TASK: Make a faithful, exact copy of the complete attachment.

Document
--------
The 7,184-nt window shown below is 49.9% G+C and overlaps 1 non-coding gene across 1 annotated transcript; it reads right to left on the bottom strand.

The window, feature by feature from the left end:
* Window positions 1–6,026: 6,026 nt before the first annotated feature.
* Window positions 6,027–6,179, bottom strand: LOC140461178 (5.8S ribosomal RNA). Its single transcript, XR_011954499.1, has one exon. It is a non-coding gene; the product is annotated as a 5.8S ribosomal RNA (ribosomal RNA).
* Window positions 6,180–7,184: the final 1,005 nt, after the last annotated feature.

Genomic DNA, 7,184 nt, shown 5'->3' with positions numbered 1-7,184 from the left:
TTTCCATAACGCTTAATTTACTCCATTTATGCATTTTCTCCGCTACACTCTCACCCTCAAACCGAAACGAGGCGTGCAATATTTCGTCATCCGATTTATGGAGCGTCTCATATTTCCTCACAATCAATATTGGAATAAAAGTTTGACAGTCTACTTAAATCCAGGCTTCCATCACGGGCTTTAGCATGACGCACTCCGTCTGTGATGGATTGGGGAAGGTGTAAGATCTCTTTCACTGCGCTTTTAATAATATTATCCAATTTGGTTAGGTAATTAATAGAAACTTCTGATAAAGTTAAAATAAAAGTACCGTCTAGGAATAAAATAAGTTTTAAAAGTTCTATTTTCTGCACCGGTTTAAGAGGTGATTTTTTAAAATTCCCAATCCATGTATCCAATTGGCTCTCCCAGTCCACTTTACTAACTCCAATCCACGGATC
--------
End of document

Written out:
The 7,184-nt window shown below is 49.9% G+C and overlaps 1 non-coding gene across 1 annotated transcript; it reads right to left on the bottom strand.

The window, feature by feature from the left end:
* Window positions 1–6,026: 6,026 nt before the first annotated feature.
* Window positions 6,027–6,179, bottom strand: LOC140461178 (5.8S ribosomal RNA). Its single transcript, XR_011954499.1, has one exon. It is a non-coding gene; the product is annotated as a 5.8S ribosomal RNA (ribosomal RNA).
* Window positions 6,180–7,184: the final 1,005 nt, after the last annotated feature.

Genomic DNA, 7,184 nt, shown 5'->3' with positions numbered 1-7,184 from the left:
TTTCCATAACGCTTAATTTACTCCATTTATGCATTTTCTCCGCTACACTCTCACCCTCAAACCGAAACGAGGCGTGCAATATTTCGTCATCCGATTTATGGAGCGTCTCATATTTCCTCACAATCAATATTGGAATAAAAGTTTGACAGTCTACTTAAATCCAGGCTTCCATCACGGGCTTTAGCATGACGCACTCCGTCTGTGATGGATTGGGGAAGGTGTAAGATCTCTTTCACTGCGCTTTTAATAATATTATCCAATTTGGTTAGGTAATTAATAGAAACTTCTGATAAAGTTAAAATAAAAGTACCGTCTAGGAATAAAATAAGTTTTAAAAGTTCTATTTTCTGCACCGGTTTAAGAGGTGATTTTTTAAAATTCCCAATCCATGTATCCAATTGGCTCTCCCAGTCCACTTTACTAACTCCAATCCACGGATC